Air pollution can cause a range of health effects including breathing difficulties, heart disease and cancer.
Air pollution can cause a range of health effects including breathing difficulties, heart disease and cancer. There is now an extensive literature on the subject of air pollution and health.Historically, the main air pollution problem was typically been high levels of smoke and sulphur dioxide arising from the combustion of fuels such as coal. The major threat to clean air is now posed by traffic emissions.Motor vehicles emit a wide variety of pollutants, principally carbon monoxide (CO), oxides of nitrogen (NOx), volatile organic compounds (VOCs) and particulates (PM10), which have an increasing impact on urban air quality.In addition, photochemical reactions resulting from the action of sunlight on nitrogen dioxide (NO2) and VOCs from vehicles leads to the formation of ozone, a secondary long-range pollutant, which impacts in rural areas often far from the original emission site. Acid rain is another long-range pollutant influenced by vehicle NOx emissions.Aircraft and airport-related traffic and activities produce the same types of pollutants as road traffic, domestic and industrial sources. Near to airports, airport activities may form a major or even the dominant source of pollution.The publication below (Word docment – 4 pages) gives a concise summary of the main pollutants, their sources and the health effects. It is mostly taken from the ‘UK National Air Quality Archive’ www.airquality.co.uk/archive/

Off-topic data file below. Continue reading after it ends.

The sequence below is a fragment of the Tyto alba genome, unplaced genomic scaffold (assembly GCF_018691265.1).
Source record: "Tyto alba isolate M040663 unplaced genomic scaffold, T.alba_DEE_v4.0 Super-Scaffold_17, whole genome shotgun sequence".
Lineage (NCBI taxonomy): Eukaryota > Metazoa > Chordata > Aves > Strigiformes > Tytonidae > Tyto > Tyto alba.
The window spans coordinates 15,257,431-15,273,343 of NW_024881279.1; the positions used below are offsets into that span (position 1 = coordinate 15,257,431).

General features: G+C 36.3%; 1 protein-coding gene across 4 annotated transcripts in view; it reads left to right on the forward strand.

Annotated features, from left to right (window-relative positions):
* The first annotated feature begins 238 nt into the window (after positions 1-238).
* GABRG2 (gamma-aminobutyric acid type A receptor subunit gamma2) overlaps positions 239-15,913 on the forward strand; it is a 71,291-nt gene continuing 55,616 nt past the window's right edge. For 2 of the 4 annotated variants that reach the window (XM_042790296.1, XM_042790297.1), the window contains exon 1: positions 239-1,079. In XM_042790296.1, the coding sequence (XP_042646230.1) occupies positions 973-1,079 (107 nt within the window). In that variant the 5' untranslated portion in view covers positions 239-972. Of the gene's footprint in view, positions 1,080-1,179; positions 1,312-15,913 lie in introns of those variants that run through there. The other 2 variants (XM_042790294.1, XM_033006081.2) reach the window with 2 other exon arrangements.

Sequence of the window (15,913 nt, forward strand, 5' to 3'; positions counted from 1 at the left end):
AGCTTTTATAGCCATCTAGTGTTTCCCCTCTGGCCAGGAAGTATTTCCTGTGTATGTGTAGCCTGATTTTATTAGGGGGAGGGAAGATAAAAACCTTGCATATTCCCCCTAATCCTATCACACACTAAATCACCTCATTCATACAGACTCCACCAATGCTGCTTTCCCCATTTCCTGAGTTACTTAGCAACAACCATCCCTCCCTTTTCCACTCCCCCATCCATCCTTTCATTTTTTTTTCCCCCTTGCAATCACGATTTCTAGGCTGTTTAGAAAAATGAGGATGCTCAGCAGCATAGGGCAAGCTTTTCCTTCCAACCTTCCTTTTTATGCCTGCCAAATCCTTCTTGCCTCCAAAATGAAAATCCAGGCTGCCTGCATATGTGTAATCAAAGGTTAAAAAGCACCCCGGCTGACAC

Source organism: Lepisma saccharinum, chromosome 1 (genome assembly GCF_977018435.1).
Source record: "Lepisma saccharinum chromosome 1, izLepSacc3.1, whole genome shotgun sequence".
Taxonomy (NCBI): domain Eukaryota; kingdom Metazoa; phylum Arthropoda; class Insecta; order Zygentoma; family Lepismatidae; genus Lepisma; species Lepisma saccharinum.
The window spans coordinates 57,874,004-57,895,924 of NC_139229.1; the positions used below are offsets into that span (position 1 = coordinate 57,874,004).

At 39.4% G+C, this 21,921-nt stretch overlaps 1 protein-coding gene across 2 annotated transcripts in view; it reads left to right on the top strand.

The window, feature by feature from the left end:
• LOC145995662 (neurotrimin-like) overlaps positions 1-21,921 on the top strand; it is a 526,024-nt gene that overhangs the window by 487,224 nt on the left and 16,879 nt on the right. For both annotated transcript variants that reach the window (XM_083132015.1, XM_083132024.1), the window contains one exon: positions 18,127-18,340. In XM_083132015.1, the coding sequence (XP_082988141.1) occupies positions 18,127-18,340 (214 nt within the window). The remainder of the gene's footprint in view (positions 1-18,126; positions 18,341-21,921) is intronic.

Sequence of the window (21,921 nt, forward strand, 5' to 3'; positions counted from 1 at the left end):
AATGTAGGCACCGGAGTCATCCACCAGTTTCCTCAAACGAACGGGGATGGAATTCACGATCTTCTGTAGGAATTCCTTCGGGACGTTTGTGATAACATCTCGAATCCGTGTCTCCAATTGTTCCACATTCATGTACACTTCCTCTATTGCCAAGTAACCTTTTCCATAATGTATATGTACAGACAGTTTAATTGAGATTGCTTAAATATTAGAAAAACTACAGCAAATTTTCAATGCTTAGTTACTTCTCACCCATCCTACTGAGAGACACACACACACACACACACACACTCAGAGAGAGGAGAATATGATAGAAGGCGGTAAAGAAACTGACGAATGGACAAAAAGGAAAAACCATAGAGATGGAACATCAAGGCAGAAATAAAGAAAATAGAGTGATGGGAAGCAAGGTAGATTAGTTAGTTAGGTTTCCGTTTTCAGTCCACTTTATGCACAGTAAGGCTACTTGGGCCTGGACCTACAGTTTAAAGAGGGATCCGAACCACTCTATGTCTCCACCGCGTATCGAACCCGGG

(as at Jan 05).See also general briefing on air pollution (15 pages), summary of air pollution standards (1 page) and quotes from the aviation White Paper (5 pages).Air pollution – sources and health effectsWhat are the effects of air pollution? (Govt web site)What causes air pollution? (Govt web site)